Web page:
- Since the index can speed up the query, is it necessary to build the index as long as the query statement needs it? The answer is No. Although the index speeds up the query speed, the index also has a price: the index file itself consumes storage space, and the index will increase the burden of inserting, deleting and modifying records. In addition, MySQL also consumes resources to maintain the index when running. Therefore, the more indexes, the better. Generally, it is not recommended to build an index in two cases.
- In the first case, there are few table records. For example, for a table with one or two thousand or even only a few hundred records, there is no need to build an index. Just let the query scan the whole table. As for how many records count, this individual has his own view. My personal experience is that 2000 is the dividing line. If the number of records does not exceed 2000, we can consider not building an index, and if the number exceeds 2000, we can consider indexing as appropriate.
- Another situation where indexing is not recommended is the low selectivity of the index. The so-called index selectivity refers to the ratio of the non duplicate index value (also known as Cardinality) to the number of table records (#T):
Index Selectivity = Cardinality / #T
- Obviously, the value range of selectivity is (0,1] ` `. The higher the selectivity, the greater the index value, which is determined by the nature of B+Tree. For example, in the table employees.titles, if the title 'field is often queried separately, whether to build an index or not, let's take a look at its selectivity:
SELECT count(DISTINCT(title))/count(*) AS Selectivity FROM employees.titles; +-------------+ | Selectivity | +-------------+ | 0.0000 | +-------------+
- The selectivity of title is less than 0.0001 (the exact value is 0.00001579), so there is really no need to index it separately.
- An index optimization strategy related to index selectivity is called prefix index, which uses the prefix of the column instead of the whole column as the index key. When the current prefix length is appropriate, it can not only make the selectivity of the prefix index close to the full column index, but also reduce the size of the index file and maintenance overhead because the index key becomes shorter. Below, take employees Taking the employees table as an example, this paper introduces the selection and use of prefix index.
- Suppose the employees table has only one index < EMP_ No >, if we want to search a person by name, we can only scan the whole table:
EXPLAIN SELECT * FROM employees.employees WHERE first_name='Eric' AND last_name='Anido'; +----+-------------+-----------+------+---------------+------+---------+------+--------+-------------+ | id | select_type | table | type | possible_keys | key | key_len | ref | rows | Extra | +----+-------------+-----------+------+---------------+------+---------+------+--------+-------------+ | 1 | SIMPLE | employees | ALL | NULL | NULL | NULL | NULL | 300024 | Using where | +----+-------------+-----------+------+---------------+------+---------+------+--------+-------------+
- If we search employees by name frequently, it is obviously inefficient, so we can consider building an index. There are two options, build < first_ Name > or
SELECT count(DISTINCT(first_name))/count(*) AS Selectivity FROM employees.employees; +-------------+ | Selectivity | +-------------+ | 0.0042 | +-------------+ SELECT count(DISTINCT(concat(first_name, last_name)))/count(*) AS Selectivity FROM employees.employees; +-------------+ | Selectivity | +-------------+ | 0.9313 | +-------------+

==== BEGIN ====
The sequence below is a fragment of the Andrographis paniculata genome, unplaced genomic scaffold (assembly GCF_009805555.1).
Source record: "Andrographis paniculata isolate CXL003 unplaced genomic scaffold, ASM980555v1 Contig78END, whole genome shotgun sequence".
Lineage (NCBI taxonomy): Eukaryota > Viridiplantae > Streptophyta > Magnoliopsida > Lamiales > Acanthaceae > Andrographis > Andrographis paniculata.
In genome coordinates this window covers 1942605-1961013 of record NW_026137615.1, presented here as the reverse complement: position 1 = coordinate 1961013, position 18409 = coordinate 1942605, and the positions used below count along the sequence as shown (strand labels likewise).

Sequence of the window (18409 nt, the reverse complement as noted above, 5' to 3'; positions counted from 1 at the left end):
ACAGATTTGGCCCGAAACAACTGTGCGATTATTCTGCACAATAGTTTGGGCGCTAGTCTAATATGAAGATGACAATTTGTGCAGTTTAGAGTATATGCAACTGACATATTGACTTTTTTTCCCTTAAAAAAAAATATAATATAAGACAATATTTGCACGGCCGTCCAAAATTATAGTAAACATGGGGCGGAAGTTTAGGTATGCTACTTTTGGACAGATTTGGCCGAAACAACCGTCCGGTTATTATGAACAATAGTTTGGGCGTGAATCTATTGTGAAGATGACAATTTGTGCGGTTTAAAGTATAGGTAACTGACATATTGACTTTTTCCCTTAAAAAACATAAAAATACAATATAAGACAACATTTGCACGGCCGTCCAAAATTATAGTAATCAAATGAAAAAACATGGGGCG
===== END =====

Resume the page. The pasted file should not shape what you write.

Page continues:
- <first_name > obviously, the selectivity is too low, ` < first_name, last_ Name > good selectivity, but first_name and last_ The total length of name is 30. Is there a way to give consideration to length and selectivity? First can be considered_ Name and last_ Index the first few characters of name, for example < first_name, left (last_name, 3) >, see its selectivity:
SELECT count(DISTINCT(concat(first_name, left(last_name, 3))))/count(*) AS Selectivity FROM employees.employees; +-------------+ | Selectivity | +-------------+ | 0.7879 | +-------------+
- The selectivity is good, but it's still a little far from 0.9313, so put the last_ Add name prefix to 4:
SELECT count(DISTINCT(concat(first_name, left(last_name, 4))))/count(*) AS Selectivity FROM employees.employees; +-------------+ | Selectivity | +-------------+ | 0.9007 | +-------------+
- At this time, the selectivity is ideal, and the length of this index is only 18, which is shorter than
ALTER TABLE employees.employees ADD INDEX `first_name_last_name4` (first_name, last_name(4));
- At this time, run the query by name again, and compare and analyze the results with those before indexing:
SHOW PROFILES; +----------+------------+---------------------------------------------------------------------------------+ | Query_ID | Duration | Query | +----------+------------+---------------------------------------------------------------------------------+ | 87 | 0.11941700 | SELECT * FROM employees.employees WHERE first_name='Eric' AND last_name='Anido' | | 90 | 0.00092400 | SELECT * FROM employees.employees WHERE first_name='Eric' AND last_name='Anido' | +----------+------------+---------------------------------------------------------------------------------+
- The performance improvement is significant, and the query speed is increased by more than 120 times.
- Prefix index takes into account both index size and query speed, but its disadvantage is that it can not be used for ORDER BY and GROUP BY operations, nor for covering index (that is, when the index itself contains all the data required for query, the data file itself is no longer accessed).